3 Movies Like Good Grief (2023)

Staff & contributors

Chasing the feel of watching Good Grief ? Here are the movies we recommend you watch right after.

The messy, non-linear process of grieving is always tough to capture meaningfully on screen—and there are definitely parts of Good Grief that trail off without much feeling or go on for too long without making new points. But the good still outweighs the bad in Dan Levy's directorial debut, with the inherent impracticality of death taking center stage. At a certain age when one has too much going on in life, grief can become just another responsibility that needs to be managed, that often clashes with the priorities of one's friends. The film just falls short of making truly astute insights into loss or crafting complete characters, but it's reassuring all the same in how ordinarily it views something so tragic.

The agonizing tug of war between dogma and desire is sharply illustrated in writer-director Laurel Parmet’s feature debut, set inside the claustrophobic confines of a conservative Christian community in Kentucky. Seventeen-year-old Jem (Eliza Scanlen) is at the age her elders believe is the right time to start thinking about a lifelong partner — a choice they’ve pretty much already made for her by setting her up with the pastor’s youngest son. But it's his brooding older brother, married youth leader Owen (Lewis Pullman), who catches Jem’s eye.

The attraction is returned — but, while The Starling Girl does subtly indicate the toxicity of their relationship, it never lets this point eclipse either the more interesting coming-of-age story at its heart or its keen exploration of the wholesale damage that the cult-like church has done to all of its congregants (including Owen). While some of those threads threaten to distract the film’s focus away from its greatest strengths at times, the anguish of that central tussle between Jem's burgeoning sexuality and her otherwise rigidly controlled existence is brought to aching life by sensitive writing and direction and a brilliantly complex lead performance — qualities that ultimately win out to let The Starling Girl fly.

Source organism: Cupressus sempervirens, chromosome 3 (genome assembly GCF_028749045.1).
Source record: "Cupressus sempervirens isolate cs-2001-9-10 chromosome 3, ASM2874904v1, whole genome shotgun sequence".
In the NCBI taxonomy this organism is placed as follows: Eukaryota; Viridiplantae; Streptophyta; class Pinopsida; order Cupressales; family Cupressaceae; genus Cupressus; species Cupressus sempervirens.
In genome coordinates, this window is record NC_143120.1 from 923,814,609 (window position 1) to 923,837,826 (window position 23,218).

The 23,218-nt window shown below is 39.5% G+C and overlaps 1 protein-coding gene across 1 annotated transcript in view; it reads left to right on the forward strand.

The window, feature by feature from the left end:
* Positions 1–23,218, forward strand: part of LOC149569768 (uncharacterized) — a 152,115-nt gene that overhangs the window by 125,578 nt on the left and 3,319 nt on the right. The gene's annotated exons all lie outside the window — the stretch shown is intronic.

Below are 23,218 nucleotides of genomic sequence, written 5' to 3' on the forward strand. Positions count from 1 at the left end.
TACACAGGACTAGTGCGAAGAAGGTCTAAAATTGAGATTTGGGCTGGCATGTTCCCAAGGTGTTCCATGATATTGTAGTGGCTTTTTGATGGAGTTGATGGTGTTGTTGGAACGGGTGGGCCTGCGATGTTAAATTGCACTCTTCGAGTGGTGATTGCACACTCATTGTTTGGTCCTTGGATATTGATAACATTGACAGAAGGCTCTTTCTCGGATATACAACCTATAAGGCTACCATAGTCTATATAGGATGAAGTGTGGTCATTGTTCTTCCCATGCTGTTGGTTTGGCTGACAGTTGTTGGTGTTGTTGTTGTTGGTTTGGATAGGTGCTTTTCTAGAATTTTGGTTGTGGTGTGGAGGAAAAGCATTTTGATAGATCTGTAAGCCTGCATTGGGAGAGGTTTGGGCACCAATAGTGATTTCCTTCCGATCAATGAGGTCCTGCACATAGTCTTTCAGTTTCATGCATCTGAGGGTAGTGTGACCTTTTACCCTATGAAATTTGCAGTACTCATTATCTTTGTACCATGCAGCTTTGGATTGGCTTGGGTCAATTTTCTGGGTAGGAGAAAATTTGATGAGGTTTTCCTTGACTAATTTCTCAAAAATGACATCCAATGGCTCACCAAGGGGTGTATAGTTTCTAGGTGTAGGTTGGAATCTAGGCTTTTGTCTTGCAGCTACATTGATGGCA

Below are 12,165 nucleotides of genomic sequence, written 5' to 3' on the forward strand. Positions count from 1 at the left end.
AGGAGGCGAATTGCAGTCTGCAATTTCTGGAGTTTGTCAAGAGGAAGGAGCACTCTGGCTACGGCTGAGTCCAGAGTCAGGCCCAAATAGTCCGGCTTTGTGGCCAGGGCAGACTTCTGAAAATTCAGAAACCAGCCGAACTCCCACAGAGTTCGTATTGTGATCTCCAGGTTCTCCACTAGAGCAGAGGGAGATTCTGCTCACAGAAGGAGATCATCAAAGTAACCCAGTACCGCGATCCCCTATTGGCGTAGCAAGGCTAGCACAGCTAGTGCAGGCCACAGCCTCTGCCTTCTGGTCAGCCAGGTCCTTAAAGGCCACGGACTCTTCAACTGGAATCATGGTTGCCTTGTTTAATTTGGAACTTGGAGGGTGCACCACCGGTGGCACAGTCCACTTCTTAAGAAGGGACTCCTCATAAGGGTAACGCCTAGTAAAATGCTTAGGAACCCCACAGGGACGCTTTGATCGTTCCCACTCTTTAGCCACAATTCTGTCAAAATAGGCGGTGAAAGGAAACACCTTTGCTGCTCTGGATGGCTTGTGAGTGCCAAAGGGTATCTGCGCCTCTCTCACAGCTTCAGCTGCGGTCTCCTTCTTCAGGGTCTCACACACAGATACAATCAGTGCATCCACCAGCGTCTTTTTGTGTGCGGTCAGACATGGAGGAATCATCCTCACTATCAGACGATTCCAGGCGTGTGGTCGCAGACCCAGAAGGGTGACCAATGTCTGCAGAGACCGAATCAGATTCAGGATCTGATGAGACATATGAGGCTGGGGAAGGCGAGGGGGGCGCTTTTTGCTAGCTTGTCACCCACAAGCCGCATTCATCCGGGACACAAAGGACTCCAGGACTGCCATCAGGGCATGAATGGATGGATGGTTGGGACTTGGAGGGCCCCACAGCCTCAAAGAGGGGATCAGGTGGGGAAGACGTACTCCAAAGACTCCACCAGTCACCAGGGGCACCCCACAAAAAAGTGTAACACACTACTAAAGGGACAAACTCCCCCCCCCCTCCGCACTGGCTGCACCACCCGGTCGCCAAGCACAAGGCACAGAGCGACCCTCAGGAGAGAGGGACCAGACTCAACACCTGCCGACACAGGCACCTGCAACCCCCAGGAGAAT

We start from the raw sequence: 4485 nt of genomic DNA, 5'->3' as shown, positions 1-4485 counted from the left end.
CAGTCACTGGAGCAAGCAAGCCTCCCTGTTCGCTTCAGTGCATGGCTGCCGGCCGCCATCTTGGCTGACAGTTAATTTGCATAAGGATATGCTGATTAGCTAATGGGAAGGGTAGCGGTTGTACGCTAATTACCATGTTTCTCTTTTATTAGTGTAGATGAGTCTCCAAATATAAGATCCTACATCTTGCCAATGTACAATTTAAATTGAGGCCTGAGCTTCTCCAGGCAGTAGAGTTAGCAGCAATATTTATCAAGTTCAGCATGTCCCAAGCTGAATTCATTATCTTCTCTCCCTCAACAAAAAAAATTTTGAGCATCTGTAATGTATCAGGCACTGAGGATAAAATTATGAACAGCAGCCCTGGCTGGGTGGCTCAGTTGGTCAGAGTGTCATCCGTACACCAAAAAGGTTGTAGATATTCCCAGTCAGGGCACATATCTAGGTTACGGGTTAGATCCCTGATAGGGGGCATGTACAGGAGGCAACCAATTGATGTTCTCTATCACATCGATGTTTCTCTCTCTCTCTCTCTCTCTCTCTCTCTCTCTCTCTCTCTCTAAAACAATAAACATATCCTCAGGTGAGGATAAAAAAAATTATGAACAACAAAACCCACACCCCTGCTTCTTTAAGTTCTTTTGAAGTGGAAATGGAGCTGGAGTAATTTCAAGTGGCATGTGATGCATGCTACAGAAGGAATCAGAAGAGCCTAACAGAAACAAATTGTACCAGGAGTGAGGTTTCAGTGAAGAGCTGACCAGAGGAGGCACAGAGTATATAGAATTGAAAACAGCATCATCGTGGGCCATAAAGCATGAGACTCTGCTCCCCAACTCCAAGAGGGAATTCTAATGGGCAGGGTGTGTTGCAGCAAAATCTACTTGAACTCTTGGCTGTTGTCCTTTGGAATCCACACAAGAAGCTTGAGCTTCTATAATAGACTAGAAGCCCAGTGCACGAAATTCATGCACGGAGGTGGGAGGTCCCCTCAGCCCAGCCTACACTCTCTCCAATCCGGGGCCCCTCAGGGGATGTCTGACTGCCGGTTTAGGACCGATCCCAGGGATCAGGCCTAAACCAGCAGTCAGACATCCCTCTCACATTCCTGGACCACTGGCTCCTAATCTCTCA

Genre: Drama

Actor: Austin Abrams, Claire Elizabeth Green, Eliza Scanlen, Jessamine Burgum, Jimmi Simpson, K.J. Baker, Kieran Sitawi, Kyle Secor, Lewis Pullman, Wrenn Schmidt

Director: Laurel Parmet

It’s kind of amazing how Johnson, who writes, directs, and stars in this feature, narrowly escapes narrative holes by being so darn self-effacing and likable. The female lead Maddy (Anna Kendrick) should be denounced as a Manic Pixie Girl, but because of Johnson and Kendrick’s overflowing charm, you don’t question the flimsiness of her character until much later on. The game itself should not make sense, but because Johnson is so committed in his physical performance, and so arresting in his charisma, all is forgiven. Self Reliance is like a tasty souffle that looks great at the moment, but left for longer, poofs and deflates. As long as you don't take it too seriously, the film should be a fun if forgettable ride.

Genre: Comedy, Thriller

Actor: Andy Samberg, Anna Kendrick, Biff Wiff, Bjorn Johnson, Boban Marjanović, Christopher Lloyd, Daryl J. Johnson, Eduardo Franco, Ely Henry, Emily Hampshire, Eric Edelstein, GaTa, Gloria Sandoval, Ilia Volok, Jake Johnson, Jeff Kober, John Hans Tester, John Ponzio, Karen Maruyama, Mary Holland, Miriam Flynn, Nancy Lenehan, Natalie Morales, Sky Elobar, Steven Littles, Theo Wilson, Wayne Brady

Director: Jake Johnson

Rating: R

True crime stories set in the world of crypto are still relatively unexplored and therefore have a real contemporary edge to them; they feel more relatable because these criminals share the same online spaces we do. Bitconned taps into this with a more casual, carefree energy, but it also brings up the same concerns—namely: how helpful is it, really, to give this much attention to a con artist currently running free? The film spends most of its time explaining how its main characters built their scam then failed spectacularly at covering their tracks, but after a while even the entertainment of others' mistakes needs to be supported by more thorough analysis, which this documentary doesn't provide.

Genre: Crime, Documentary

Actor: Damian Williams, Ray Trapani, Robert Farkas, Sam Bankman-Fried, Sohrab Sharma

Director: Bryan Storkel

Rating: R